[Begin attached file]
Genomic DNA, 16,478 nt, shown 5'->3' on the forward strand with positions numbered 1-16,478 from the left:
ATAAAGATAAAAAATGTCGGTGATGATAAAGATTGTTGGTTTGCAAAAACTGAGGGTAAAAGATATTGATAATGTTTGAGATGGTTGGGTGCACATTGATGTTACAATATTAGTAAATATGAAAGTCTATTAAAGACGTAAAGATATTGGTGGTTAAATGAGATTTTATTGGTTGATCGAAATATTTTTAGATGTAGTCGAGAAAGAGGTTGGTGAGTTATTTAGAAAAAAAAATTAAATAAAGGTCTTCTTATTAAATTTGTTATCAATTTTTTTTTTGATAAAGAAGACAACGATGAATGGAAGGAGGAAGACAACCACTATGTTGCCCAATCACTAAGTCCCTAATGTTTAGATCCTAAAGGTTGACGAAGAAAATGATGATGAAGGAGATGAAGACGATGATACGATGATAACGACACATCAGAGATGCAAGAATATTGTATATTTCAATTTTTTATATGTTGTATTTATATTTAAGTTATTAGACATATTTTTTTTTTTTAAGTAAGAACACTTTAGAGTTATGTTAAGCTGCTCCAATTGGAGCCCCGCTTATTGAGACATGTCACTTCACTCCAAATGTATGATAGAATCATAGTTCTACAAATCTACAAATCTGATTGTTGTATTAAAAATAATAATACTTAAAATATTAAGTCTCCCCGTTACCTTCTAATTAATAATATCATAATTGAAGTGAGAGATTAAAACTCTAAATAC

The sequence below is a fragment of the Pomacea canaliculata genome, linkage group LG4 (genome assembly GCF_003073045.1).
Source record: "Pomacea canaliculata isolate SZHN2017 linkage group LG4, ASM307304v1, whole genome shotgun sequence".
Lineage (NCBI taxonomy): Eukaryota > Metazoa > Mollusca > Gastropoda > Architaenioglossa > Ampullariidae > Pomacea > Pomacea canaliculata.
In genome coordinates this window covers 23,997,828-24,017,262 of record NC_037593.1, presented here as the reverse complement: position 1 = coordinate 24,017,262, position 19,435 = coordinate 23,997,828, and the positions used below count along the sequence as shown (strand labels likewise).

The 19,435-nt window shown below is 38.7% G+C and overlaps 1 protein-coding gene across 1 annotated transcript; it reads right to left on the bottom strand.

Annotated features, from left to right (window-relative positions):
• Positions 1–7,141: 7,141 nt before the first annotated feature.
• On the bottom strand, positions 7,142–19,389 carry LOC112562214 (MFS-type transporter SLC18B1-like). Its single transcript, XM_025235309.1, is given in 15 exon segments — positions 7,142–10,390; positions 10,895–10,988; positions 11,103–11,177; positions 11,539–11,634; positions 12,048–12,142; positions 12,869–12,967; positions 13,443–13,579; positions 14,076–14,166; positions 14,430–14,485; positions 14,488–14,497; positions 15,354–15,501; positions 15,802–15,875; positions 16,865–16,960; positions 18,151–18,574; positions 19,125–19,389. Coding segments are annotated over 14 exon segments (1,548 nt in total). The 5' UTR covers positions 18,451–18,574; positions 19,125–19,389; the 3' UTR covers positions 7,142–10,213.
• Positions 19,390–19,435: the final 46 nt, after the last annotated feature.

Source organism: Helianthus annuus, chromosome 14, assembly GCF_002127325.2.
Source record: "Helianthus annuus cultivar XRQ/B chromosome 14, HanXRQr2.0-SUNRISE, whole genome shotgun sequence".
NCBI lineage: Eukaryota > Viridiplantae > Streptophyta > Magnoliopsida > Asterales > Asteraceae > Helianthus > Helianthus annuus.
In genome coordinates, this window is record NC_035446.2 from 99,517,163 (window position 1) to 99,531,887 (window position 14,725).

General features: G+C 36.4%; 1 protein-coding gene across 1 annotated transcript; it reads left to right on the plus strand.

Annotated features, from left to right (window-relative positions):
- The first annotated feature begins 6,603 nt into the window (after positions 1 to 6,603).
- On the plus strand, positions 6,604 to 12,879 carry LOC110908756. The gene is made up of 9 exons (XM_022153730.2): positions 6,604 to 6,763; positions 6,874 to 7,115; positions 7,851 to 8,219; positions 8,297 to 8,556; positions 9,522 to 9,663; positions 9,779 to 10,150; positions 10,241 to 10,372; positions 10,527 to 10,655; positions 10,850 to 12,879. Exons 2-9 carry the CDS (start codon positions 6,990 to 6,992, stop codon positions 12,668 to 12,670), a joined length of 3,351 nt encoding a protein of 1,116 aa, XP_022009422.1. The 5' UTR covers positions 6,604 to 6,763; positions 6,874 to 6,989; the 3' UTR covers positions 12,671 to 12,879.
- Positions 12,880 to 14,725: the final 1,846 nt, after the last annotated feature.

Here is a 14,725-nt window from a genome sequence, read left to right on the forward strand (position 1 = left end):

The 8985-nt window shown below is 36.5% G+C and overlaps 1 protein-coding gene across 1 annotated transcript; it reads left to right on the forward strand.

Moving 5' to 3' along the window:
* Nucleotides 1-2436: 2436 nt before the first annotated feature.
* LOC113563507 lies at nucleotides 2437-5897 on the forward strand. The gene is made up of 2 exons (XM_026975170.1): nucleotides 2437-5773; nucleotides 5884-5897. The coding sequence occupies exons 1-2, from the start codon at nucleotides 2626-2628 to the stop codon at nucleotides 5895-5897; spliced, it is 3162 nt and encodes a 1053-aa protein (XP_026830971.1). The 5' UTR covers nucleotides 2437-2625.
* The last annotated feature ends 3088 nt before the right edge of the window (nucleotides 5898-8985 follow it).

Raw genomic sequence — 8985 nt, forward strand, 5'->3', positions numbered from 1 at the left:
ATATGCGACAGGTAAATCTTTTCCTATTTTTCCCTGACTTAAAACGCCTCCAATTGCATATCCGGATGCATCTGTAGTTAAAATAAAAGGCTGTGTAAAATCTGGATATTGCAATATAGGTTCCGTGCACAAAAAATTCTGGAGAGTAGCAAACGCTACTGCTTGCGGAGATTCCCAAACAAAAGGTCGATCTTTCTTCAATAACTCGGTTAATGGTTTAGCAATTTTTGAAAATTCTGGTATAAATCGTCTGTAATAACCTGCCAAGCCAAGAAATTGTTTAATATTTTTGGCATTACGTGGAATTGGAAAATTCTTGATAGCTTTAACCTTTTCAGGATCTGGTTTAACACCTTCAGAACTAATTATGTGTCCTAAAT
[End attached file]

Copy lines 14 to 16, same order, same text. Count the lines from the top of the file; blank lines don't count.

NCBI lineage: Eukaryota > Viridiplantae > Streptophyta > Magnoliopsida > Asterales > Asteraceae > Helianthus > Helianthus annuus.
In genome coordinates, this window is record NC_035446.2 from 99,517,163 (window position 1) to 99,531,887 (window position 14,725).

General features: G+C 36.4%; 1 protein-coding gene across 1 annotated transcript; it reads left to right on the plus strand.